A week or so ago, a friend turned me onto a podcast that I’d never heard of. On Being is an exploration of the Big Questions of life, where Krista Tippett, the host, interviews folks from varied backgrounds and uses their experiences and perspectives to explore what it means to be human.
The first episode I listened to was an interview with Martin Sheen, an actor I’ve followed my whole life who may be better known these days as the father of Charlie Sheen.
I knew that Sheen is a devout Catholic and activist, but knew little more about it than that and a movie he co-produced with another son, Emilio Estevez, called The Way, which is very good.
The conversation was an engaging and seemingly open exploration of Sheen’s pivot back into the Catholicism he grew up with, which came during an emotional, physical and spiritual crisis that famously came to a head during the filming of Apocalypse Now.
Around that time, he re-connected with Terrence Malick, the director who gave Sheen his first big break in the movie Badlands, with Sissy Spacek. Malick became a sort of spiritual guide for Sheen as he found his way back to faith in God. It was during this time, as the two were living in Paris, that Malick gave Sheen a copy of The Brothers Karamazov, Dostoevsky’s doorstopper of a masterpiece, which Sheen says transformed his life.
Hearing Sheen’s passion for the book, as well as Tippett’s own perspectives on it, piqued my curiosity. For days, the book floated in and out of my mind until I finally decided that I had to read it. Over the past few years, I’ve gotten lazy in my reading habits; enough so that I made a resolution to be more intentional about reading books in 2016.
New books, especially “important” ones, are intimidating things to begin. At least for me. I’m a completest, and once I set out on the course of a book, I hate to give up on it. I’ve never read any of the Russian novels, and approached this one like one might approach a great physical undertaking, like hiking the Appalachian Trail. I knew there would be easy stretches and hard stretches; moments of elation and moments of wanting to give up and go back to social media. But I also knew that if I stuck it out, eventually I’d come out the other side, just as hikers eventually emerge from the 100 Mile Wilderness and approach Mt. Katahdin in Maine.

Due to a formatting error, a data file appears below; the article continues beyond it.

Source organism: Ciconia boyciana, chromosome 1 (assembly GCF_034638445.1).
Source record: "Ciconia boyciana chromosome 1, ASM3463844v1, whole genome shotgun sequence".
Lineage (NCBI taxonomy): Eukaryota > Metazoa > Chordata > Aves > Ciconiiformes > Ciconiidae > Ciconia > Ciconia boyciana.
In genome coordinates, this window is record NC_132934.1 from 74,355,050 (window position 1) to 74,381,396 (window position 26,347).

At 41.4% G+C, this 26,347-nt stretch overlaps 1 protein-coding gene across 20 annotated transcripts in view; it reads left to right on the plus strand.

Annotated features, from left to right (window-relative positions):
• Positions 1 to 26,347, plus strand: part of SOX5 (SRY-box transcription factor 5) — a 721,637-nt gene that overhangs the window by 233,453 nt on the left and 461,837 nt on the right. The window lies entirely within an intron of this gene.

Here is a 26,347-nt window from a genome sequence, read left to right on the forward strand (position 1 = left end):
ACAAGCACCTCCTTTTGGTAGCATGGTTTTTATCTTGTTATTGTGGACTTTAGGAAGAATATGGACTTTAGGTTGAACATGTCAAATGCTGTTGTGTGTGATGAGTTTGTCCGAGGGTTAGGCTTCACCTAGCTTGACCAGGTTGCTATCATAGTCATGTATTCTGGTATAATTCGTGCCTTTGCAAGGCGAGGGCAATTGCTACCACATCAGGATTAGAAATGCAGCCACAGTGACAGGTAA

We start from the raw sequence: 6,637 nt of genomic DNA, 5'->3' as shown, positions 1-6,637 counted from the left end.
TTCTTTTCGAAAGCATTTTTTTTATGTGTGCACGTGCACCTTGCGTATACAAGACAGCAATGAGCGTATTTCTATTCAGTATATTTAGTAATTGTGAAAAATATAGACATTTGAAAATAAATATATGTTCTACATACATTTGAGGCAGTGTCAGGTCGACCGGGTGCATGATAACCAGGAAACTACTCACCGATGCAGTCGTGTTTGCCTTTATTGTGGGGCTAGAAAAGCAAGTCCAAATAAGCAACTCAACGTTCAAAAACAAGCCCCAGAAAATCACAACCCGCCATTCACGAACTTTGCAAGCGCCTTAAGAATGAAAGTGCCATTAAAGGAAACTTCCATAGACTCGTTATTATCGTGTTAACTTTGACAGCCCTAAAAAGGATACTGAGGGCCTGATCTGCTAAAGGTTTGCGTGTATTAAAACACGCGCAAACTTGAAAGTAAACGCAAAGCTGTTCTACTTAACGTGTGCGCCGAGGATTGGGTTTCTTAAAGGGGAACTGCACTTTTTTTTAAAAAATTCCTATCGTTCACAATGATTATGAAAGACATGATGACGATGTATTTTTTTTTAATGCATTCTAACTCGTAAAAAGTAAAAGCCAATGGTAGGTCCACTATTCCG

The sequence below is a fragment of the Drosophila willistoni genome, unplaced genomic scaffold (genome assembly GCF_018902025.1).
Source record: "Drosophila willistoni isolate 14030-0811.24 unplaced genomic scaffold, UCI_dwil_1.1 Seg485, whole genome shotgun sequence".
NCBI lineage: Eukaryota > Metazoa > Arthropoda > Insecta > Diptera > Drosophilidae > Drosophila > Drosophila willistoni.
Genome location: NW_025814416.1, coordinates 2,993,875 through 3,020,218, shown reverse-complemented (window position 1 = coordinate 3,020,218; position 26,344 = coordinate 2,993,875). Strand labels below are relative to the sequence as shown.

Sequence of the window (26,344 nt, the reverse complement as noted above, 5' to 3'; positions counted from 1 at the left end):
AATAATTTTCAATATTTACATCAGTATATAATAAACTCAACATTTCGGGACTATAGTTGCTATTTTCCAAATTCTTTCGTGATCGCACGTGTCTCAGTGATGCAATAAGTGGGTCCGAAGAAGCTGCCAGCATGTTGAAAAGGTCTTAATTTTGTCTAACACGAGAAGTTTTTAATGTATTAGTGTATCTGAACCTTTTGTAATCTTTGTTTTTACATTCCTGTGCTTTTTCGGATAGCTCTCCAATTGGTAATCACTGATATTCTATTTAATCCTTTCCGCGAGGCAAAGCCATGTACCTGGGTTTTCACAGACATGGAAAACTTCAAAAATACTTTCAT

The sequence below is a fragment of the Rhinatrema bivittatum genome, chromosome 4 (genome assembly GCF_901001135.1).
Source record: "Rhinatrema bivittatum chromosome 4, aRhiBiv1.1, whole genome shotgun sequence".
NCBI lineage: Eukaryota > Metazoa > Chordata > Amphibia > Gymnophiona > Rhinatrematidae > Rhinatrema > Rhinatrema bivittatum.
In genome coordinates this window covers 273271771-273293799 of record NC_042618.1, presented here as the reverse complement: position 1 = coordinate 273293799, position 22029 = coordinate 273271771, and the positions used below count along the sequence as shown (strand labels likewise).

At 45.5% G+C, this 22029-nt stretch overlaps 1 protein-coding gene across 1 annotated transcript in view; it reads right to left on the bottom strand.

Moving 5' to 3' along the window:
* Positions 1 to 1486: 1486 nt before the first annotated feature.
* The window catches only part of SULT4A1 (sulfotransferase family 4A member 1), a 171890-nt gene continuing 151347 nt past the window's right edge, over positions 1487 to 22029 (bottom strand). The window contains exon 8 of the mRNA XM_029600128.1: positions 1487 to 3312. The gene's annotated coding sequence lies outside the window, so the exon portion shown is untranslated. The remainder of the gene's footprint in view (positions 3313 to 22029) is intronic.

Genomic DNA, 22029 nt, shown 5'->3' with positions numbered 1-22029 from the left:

I also knew that, just as hikers experience a kind of depression over the final miles of the AT, knowing that the experience will soon be relegated to mere memory, I’d probably grow to love this book and experience the same reluctance to closing it for the final time.
But I’m getting ahead of myself.
Today, I’m on page 4, struggling to find my rhythm. I started the book two nights ago, very late, and stopped reading on page 4 when I got too sleepy to go on. The next night, I picked up where I’d left off, but had no recollection of this Fyodor Pavlovitch and why the narrator despised him. So, I went back and started over and got back to nearly the same stopping point as before. Today, while having lunch at my desk at work, I picked up the novel again and remembered how I’d gotten there.
That was comforting.
To me, getting a new book started is like getting a locomotive up to speed. Rarely does it happen quickly. Entering a new book is entering a new and alien landscape, which takes a while to get my bearings. One of my favorite novels is Ken Kesey’s Sometimes A Great Notion, which I first read when I was in college. I recently re-read the book, and because of it’s familiarity, I fell into it as easy as one might slip on a favorite old sweater or an old pair of running shoes.
But the first time I read Kesey’s book, I couldn’t get past those first pages that set the table to save my life. I couldn’t get his rhythm. I didn’t understand why or how he was building this world and why the Wakonda Auga River was so important to describe in the way he described it.
So, I started it, then stopped, then started again and stopped again. This went on a few times until I finally made up my mind that I wasn’t going to abandon the book and pushed through those early pages, those first few miles of trail, until my rhythm and Kesey’s fell into lockstep. It was a magical experience, that first time through that book, and I remember being so proud of myself for having pushed through an uncomfortable and clumsy beginning to discover a jewel of a novel that no one else seemed to know anything about. I felt like Columbus discovering The New World.
In a few hours, I’ll climb the stairs and crawl into bed with this big, green book and pick up the thread and journey a few more miles into this strange terrain, looking for guideposts, marking my way and learning the lay of the land, confident that one night soon, I’ll know my way around and then the miles will start to fly by and I’ll experience the bliss of getting lost in a great book.